Crist, clemency board give ‘Lizard King’ redemptionby Dara Kam | December 9th, 2010
Whether or not the “Lizard King” unzipped his pants and exposed himself to a crowd of thousands more than 40 years ago remains a mystery.
Jim Morrison’s alleged antics will remain forever a part of the late rocker’s legacy.
But the charges against him for indecent exposure and public intoxication won’t.
Gov. Charlie Crist, Agriculture Commissioner Charles Bronson, Chief Financial Officer Alex Sink and Attorney General Bill McCollum, acting as the state Clemency Board, granted Morrison, the lead singer of “The Doors,” a pardon Thursday afternoon as one of their final acts as a panel before leaving office.
Morrison was convicted after police reported he taunted a crowd March 1969, at the now-defunct Dinner Key auditorium in Miami with verbal sexual come-ons and simulated oral sex, then pulled down his pants and exposing himself to thousands of fans. He was convicted in 1970 of public profanity and indecent exposure and sentenced to six months in jail and a $500 fine.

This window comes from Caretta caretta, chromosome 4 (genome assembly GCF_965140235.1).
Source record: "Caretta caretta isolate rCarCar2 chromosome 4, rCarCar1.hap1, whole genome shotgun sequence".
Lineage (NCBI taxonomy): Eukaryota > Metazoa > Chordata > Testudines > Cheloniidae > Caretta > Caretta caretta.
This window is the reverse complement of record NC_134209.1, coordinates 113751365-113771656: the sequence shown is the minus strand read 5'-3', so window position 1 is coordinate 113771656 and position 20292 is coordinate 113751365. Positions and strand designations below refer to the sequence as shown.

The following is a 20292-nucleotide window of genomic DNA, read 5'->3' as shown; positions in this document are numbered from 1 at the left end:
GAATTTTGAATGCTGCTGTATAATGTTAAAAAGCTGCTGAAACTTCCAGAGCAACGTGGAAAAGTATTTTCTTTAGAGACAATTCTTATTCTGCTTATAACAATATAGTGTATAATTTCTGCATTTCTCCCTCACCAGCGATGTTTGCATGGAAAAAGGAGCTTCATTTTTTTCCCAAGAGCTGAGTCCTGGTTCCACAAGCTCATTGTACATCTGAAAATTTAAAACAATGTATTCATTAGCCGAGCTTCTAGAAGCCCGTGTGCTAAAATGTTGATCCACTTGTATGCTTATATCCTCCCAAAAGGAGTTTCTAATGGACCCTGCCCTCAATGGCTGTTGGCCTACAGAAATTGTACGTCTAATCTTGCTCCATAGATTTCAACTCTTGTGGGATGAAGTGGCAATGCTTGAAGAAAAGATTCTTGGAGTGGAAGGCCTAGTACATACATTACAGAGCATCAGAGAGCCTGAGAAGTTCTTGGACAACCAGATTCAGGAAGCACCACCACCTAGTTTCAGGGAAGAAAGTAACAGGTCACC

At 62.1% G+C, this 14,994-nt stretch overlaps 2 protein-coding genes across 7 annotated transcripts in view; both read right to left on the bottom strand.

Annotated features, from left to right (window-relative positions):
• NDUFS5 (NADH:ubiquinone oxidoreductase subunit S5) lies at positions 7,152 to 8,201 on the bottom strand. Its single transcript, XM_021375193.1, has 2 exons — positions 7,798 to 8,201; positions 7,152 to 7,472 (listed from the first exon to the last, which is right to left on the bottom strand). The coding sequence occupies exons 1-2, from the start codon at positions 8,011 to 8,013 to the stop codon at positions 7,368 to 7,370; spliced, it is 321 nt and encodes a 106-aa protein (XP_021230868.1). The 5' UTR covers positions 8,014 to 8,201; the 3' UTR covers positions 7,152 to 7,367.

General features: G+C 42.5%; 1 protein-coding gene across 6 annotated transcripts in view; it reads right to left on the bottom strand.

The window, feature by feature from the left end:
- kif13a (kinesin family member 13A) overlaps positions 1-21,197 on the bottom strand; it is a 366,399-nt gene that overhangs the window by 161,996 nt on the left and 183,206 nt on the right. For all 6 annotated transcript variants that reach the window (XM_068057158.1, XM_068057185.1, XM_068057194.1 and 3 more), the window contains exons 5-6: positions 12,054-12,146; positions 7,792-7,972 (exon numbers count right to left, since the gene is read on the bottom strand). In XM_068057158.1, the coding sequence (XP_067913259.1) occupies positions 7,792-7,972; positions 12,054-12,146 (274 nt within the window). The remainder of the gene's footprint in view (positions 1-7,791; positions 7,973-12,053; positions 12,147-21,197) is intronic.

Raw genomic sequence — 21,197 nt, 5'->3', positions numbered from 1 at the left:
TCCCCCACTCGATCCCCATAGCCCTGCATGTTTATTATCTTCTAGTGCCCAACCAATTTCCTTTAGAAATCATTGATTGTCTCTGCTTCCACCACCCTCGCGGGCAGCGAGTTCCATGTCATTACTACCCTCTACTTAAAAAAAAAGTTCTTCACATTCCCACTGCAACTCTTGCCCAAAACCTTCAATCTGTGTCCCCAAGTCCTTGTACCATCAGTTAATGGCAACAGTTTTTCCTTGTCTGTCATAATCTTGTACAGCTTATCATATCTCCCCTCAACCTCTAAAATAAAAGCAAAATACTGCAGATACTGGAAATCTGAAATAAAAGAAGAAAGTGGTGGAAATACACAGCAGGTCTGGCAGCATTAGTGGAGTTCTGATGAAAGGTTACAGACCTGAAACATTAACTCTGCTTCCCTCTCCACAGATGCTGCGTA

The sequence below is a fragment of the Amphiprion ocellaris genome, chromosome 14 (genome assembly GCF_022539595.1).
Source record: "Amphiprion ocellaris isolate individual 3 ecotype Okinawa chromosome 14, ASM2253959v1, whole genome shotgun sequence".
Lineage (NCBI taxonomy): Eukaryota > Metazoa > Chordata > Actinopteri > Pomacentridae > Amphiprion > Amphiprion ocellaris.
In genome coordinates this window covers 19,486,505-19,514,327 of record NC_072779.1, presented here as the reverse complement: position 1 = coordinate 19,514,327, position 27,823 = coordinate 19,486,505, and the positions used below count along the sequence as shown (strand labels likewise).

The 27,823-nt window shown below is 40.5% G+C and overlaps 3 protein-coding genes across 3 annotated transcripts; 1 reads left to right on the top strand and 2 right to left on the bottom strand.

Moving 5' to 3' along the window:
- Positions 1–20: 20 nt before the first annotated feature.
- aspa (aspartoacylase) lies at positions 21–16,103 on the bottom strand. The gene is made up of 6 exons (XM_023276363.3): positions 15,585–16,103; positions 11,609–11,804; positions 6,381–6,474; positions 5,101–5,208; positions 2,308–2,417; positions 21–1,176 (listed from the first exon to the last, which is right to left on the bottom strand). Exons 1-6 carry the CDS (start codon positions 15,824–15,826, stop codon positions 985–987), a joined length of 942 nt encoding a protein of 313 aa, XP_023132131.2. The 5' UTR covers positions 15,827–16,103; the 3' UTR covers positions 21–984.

Crist, who presented the motion for the pardon himself said that because Morrison died while his appeal was pending, the late rocker did not have a chance to clear his name.
“In this case, the guilt or innocence is in God’s hands, not ours. That is why I respectfully ask my colleagues today to pardon Jim Morrison,” Crist said.
Morrison’s pardon was not without drama.
Angel Lago, a former Miami cop, showed up to protest the exoneration of Morrison.
“My objection is that the gentlemen had showed no remorse for a pardon, didn’t change his lifestyle at all and eventually his drug use killed him in a Paris bar bathroom from a heroin overdose,” Lago said. “I think this is a wrong message to send the youth of this country. I think it’s absolutely wrong.”
But Crist and Sink said that Morrison, who was born in Melbourne, left behind a legacy for which he should be honored.
“It’s not about the guilt or innocence of the man and it’s not about retrying the case here today. That’s not what this is about. We have had an opportunity for about 40 years for this son of Florida whose body of work has endured and has this blot on his record, if you will, for something that he may or may not have done when he was essentially a kid,” Crist said.
The vote in favor of Morrison’s pardon was unanimous.